July 07, 2009
by Arlen Schweiger
With three displays in the main portion of this house at 50 inches or larger, even with a 61-inch plasma this pool house didn’t get used much for viewing.
Now, thanks to the help of Southern California-based custom electronics pro Future Home, that’s quite opposite the case. The pool house might be the home’s coolest hangout area—four LCD TVs and a projection screen will do that.
“There was no compelling reason to venture out to the isolated building,” Future Home’s Murray Kunis says of the original pool house layout. “So the homeowner called a meeting to see what could be done to turn this into a destination [and decided], well let’s combine [the] love of sports, movies and sports memorabilia all into one venue.”
The existing fireplace/plasma wall was removed and replaced with a custom wall holding four 52-inch Planar HD LCD panels. Above are three Sonance full-range main speakers and dual sub-woofers below behind the wood grills.
Each panel has its own dedicated HD DVR DirecTV satellite receiver, and using a Crestron video distribution each TV can also independently select the Blu-ray or Kaleidescape movie player. All this, as well as the lights and outside awning (for when the sun is really beating down) are controlled with a wireless 6-inch Crestron panel. For entering and leaving the room a 12-inch panel is mounted in the wall by the entry French doors.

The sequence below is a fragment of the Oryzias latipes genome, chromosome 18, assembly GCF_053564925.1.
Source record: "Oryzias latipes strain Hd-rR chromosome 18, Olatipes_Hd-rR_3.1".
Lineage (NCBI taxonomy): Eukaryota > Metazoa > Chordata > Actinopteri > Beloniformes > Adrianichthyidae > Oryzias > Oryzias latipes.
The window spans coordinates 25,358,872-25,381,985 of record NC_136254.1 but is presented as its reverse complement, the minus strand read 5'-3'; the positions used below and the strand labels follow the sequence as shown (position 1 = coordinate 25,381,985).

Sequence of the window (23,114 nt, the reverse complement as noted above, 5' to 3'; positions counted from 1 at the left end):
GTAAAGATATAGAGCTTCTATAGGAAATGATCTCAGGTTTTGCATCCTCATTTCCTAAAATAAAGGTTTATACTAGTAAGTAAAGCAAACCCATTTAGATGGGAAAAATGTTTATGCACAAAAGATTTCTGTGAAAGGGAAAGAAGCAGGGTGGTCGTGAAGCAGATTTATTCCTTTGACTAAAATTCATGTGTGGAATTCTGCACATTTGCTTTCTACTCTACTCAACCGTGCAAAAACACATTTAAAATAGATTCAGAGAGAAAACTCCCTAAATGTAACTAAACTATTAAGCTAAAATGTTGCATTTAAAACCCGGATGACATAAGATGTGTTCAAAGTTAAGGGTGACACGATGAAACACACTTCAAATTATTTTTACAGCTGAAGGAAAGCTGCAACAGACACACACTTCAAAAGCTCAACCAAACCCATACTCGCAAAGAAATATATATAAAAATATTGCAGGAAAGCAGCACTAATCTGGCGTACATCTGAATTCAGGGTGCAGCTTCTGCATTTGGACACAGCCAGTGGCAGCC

When it’s time for really big-screen movies or sports, a single button automatically turns off all four LCDs, lowers an 8-foot screen and fires up the Runco 3 chip projector. The movie collection, Blu-ray, HD satellite and the Sony PlayStation 3 are all viewable on the Stewart Filmscreen Greyhawk model.
For even more eye candy in this sweet room, numerous signed sports jerseys, baseballs and footballs and other rare sports mementos are all over the place. “The large number of Pittsburgh items are a give away to the owners favorite team,” says Kunis.
One button can also turn everything off in the room when someone leaves, or bring the lights up to comfortable mood setting and then turn off all the lights two minutes later—giving everyone enough time to leave and head back to the main house. “Of course, if anyone is so inclined, the touchpanel also controls the outdoor spa where you can relax after a busy Sunday of cheering your favorite team,” Kunis says.
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Arlen writes about home technology installations and product news and reviews for electronichouse.com
and Electronic House magazine.